|Perkins veazie, Penelope|
Submitted to: National Fusarium Head Blight Forum Proceedings
Publication Type: Abstract only
Publication Acceptance Date: 12/1/2003
Publication Date: 1/13/2004
Citation: Bushnell, W.R., Seeland, T.M., Perkins Veazie, P.M., Krueger, D.E., Collins, J.K., Russo, V.M. 2003. Calciumions increase toxicity of deoxynivalenol to barley leaf tissues. In: Proceedings of the 2003 National Fusarium Head Blight Forum, December 13-15. Bloomington, Minnesota. p. 123. Interpretive Summary:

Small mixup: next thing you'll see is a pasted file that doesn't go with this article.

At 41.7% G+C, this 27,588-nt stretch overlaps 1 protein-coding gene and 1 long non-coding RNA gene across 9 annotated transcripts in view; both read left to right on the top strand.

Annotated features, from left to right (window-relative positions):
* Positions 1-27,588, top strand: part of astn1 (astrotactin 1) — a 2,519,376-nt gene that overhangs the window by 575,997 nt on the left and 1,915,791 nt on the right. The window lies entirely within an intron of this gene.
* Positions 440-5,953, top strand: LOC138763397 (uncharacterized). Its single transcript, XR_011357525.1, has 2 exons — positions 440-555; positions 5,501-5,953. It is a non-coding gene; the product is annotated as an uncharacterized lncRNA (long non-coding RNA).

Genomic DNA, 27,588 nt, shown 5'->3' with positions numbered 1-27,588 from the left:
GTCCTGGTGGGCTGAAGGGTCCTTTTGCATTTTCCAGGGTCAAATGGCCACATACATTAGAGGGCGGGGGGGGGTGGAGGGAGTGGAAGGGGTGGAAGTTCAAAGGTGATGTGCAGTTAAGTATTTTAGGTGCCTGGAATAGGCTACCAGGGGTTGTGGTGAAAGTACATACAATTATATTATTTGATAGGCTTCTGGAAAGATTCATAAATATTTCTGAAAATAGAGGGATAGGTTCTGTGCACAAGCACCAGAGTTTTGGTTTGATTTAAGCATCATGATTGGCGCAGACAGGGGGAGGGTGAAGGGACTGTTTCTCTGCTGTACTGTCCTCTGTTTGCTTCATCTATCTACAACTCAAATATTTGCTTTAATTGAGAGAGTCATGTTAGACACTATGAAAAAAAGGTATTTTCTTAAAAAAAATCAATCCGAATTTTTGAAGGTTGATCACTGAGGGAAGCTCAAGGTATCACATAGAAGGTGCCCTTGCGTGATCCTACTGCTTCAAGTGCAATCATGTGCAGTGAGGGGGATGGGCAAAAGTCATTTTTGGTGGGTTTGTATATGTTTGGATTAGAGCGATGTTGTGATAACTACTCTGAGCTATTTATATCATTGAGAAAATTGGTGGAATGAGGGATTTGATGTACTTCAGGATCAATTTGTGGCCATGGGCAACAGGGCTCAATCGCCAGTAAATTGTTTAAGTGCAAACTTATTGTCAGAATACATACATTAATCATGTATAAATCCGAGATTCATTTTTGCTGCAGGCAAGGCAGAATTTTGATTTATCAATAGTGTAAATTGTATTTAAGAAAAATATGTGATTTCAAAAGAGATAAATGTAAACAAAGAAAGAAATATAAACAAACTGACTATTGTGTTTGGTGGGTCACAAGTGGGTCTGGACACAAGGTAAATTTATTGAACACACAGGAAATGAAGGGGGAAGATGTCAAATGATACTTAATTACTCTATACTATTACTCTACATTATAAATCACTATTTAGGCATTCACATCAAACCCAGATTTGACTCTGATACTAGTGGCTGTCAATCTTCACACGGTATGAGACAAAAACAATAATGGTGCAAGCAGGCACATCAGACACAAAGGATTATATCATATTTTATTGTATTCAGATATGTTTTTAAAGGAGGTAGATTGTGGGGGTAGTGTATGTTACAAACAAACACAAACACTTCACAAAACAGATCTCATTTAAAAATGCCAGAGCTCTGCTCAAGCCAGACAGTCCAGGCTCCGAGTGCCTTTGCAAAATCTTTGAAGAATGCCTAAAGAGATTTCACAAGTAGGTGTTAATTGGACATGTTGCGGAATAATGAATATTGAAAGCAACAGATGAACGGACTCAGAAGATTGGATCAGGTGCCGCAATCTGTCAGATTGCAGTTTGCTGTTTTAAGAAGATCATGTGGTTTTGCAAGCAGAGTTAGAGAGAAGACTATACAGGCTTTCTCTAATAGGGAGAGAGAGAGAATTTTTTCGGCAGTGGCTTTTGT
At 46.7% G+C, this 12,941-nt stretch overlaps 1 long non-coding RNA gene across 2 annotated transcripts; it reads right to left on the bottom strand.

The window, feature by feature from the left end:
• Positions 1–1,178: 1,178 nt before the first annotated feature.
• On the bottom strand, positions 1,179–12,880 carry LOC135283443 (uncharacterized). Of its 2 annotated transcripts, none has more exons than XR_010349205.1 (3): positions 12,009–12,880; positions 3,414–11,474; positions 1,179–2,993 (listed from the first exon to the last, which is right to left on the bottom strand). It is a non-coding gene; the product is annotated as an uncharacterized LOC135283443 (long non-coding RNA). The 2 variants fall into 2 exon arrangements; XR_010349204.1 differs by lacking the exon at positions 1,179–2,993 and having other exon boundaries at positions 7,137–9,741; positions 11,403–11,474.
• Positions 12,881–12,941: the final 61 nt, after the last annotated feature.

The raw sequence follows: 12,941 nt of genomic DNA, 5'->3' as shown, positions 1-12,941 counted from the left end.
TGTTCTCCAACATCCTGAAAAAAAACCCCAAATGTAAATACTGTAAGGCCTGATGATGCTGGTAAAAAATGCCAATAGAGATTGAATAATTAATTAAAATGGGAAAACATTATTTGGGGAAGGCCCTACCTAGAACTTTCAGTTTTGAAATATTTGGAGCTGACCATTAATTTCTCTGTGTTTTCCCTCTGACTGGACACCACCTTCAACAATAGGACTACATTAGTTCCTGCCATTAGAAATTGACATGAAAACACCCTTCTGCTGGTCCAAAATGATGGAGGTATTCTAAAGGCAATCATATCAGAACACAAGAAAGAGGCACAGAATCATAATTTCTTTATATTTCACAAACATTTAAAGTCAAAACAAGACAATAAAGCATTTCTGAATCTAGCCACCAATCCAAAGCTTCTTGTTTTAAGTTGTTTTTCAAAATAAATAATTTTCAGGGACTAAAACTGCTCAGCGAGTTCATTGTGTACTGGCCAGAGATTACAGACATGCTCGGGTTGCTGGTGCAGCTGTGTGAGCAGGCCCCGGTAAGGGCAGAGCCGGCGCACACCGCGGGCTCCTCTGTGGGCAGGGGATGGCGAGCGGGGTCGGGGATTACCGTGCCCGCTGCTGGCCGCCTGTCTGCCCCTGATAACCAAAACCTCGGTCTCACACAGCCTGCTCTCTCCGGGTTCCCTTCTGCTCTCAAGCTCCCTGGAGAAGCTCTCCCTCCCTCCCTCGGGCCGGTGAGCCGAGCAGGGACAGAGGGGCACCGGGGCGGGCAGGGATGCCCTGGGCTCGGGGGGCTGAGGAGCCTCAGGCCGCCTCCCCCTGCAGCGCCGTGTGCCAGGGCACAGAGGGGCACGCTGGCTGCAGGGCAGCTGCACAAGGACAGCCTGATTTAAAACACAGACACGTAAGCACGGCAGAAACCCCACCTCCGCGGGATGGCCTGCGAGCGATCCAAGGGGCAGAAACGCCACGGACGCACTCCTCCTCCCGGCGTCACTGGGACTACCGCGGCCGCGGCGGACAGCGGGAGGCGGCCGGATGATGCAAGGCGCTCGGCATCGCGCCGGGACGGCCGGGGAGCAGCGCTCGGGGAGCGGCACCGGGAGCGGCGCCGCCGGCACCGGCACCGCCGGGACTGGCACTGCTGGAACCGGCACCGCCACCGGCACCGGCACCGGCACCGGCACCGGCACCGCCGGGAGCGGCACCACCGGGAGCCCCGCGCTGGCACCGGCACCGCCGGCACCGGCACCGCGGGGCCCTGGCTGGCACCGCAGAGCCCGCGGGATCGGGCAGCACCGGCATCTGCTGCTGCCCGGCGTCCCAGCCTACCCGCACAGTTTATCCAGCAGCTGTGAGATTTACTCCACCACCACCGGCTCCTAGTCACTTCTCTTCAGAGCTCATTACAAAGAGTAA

Technical Abstract: Deoxynivalenol (DON) had a bleaching effect on detached barley leaf segments (Bushnell et al, Phytopathology 92:S11, 2002). Leaf tissues lost pigmentation after incubation with 30-200 ppm DON for 2-4 days in light. The bleaching was accompanied by disorganization of chloroplasts and other cytoplasmic organelles as viewed by transmission electron microscopy (TEM). However, results were inconsistent; some segments were completely bleached, some developed only white spots or streaks, and others remained entirely green, even at high DON concentrations (90-200 ppm). Here we report that toxicity of DON is increased and tissue responses are more consistent when Ca2+ is added. The abaxial epidermis was partially stripped from detached primary barley leaf segments (1.2cm long) and the segments were then floated with exposed mesophyll in contact with DON solutions, with or without added 10mM Ca2+ (applied as Ca(NO3)2). Segments were incubated at 25oC in light (250 micromol/m2/sec). With Ca2+, DON at 10-30 ppm gave white spots or streaks by 24 hr and usually turned entire tissues white by 72 hr. Compared to treatments without Ca2+, the loss of pigment with Ca2+ occurred 1-2 days earlier, was more complete in individual segments, and was more consistent among segments. In line with this, amounts of chlorophyll and carotenoid pigments, as measured spectrophotometrically, were reduced more with Ca2+ than without. As viewed by TEM, chloroplast degeneration was underway after 18 hr of treatment with 30 ppm DON (with Ca2+) and nearly complete by 24 hr. Increased toxicity could be accounted for by greater concentration of DON within leaf segments treated with DON + Ca2+. Without Ca2+, tissues contained 3 ppm DON; with Ca2+ they contained 14 ppm DON (after 48 hr incubation in light on 30 ppm DON). Experiments are in progress to evaluate the effect of Ca2+ on DON-treated tissues incubated in the dark. The pronounced increase in toxicity of DON in present experiments suggests that Ca2+ concentrations within plant tissues may influence the effect of DON in the development of Fusarium head blight.